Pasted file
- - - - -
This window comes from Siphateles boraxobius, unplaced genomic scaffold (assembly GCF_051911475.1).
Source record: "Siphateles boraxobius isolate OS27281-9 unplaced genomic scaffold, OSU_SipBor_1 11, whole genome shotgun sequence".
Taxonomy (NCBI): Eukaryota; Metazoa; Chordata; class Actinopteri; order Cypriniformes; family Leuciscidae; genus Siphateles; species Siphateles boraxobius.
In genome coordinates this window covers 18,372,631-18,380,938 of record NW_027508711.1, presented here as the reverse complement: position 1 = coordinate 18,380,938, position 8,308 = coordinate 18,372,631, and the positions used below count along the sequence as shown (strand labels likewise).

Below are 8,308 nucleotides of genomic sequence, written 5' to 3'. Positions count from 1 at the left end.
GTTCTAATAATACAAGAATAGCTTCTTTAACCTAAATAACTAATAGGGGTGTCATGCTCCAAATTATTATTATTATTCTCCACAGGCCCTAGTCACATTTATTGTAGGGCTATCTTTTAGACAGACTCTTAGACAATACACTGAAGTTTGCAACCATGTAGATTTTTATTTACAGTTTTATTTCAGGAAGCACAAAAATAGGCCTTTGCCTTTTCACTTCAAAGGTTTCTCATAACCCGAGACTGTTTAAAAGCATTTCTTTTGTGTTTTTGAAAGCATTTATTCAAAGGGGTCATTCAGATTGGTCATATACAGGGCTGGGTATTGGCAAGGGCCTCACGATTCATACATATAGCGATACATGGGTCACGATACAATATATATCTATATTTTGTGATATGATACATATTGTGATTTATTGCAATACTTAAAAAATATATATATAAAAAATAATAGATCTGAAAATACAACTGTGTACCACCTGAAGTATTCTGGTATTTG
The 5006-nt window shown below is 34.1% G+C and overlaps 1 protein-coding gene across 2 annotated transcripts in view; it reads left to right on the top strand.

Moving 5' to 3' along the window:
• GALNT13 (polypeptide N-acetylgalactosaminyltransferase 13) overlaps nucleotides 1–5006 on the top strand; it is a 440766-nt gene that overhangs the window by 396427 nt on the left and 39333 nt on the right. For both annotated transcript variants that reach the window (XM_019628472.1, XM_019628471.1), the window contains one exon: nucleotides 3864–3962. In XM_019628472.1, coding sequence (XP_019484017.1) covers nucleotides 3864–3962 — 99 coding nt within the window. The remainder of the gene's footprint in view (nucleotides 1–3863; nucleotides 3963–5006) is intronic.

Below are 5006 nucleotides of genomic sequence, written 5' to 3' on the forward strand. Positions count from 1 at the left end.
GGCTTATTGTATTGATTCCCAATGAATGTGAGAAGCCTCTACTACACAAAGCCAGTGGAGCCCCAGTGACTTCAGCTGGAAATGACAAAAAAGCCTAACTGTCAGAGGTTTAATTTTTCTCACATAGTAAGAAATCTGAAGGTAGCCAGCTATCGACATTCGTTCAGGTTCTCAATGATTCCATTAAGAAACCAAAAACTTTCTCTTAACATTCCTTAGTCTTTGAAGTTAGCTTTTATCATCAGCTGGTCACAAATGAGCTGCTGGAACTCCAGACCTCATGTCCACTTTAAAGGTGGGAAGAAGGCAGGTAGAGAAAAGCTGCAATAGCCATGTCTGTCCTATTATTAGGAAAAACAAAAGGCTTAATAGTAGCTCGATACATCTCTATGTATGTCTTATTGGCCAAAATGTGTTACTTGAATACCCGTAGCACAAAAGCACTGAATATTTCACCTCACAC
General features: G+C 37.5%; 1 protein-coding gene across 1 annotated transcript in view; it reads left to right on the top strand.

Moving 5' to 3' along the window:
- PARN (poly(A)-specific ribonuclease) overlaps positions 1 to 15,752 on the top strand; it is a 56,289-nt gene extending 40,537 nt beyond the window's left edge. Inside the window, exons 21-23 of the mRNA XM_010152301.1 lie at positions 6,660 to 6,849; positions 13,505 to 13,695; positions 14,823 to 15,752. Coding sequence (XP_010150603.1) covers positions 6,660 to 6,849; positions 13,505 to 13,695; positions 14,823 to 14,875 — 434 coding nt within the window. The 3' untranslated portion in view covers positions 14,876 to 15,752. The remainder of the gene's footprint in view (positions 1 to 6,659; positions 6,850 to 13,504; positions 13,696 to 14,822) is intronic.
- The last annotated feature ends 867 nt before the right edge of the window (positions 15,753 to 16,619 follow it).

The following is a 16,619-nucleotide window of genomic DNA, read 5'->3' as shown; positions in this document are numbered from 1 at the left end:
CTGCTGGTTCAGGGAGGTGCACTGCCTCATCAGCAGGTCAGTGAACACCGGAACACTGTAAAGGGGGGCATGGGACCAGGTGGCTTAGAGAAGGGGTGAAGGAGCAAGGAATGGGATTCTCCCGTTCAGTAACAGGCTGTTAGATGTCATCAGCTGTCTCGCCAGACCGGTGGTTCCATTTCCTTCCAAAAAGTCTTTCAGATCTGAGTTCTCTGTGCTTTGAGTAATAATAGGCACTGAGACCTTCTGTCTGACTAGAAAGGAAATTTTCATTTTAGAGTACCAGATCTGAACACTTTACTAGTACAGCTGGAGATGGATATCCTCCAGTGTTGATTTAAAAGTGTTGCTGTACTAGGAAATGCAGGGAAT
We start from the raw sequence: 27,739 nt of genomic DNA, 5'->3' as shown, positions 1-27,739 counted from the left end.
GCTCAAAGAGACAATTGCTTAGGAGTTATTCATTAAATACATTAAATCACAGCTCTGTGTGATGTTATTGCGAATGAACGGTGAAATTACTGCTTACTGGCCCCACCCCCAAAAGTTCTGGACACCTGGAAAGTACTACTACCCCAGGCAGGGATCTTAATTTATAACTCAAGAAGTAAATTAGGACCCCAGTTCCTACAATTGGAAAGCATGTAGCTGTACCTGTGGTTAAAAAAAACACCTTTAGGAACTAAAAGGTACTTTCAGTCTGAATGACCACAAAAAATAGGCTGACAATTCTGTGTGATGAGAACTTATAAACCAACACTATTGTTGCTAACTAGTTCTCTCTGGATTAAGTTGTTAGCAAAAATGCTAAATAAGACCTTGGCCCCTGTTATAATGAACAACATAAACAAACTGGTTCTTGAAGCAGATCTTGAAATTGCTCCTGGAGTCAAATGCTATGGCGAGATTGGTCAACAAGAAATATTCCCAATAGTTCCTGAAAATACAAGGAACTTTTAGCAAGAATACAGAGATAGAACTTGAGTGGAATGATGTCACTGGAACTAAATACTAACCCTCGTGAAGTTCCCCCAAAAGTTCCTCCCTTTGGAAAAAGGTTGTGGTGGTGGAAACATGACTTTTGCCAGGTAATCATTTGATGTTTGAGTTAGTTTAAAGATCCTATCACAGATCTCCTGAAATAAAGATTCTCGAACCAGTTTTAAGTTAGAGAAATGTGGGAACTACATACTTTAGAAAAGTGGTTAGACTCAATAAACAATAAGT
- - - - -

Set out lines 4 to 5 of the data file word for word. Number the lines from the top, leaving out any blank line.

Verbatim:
In genome coordinates this window covers 18,372,631-18,380,938 of record NW_027508711.1, presented here as the reverse complement: position 1 = coordinate 18,380,938, position 8,308 = coordinate 18,372,631, and the positions used below count along the sequence as shown (strand labels likewise).

Below are 8,308 nucleotides of genomic sequence, written 5' to 3'. Positions count from 1 at the left end.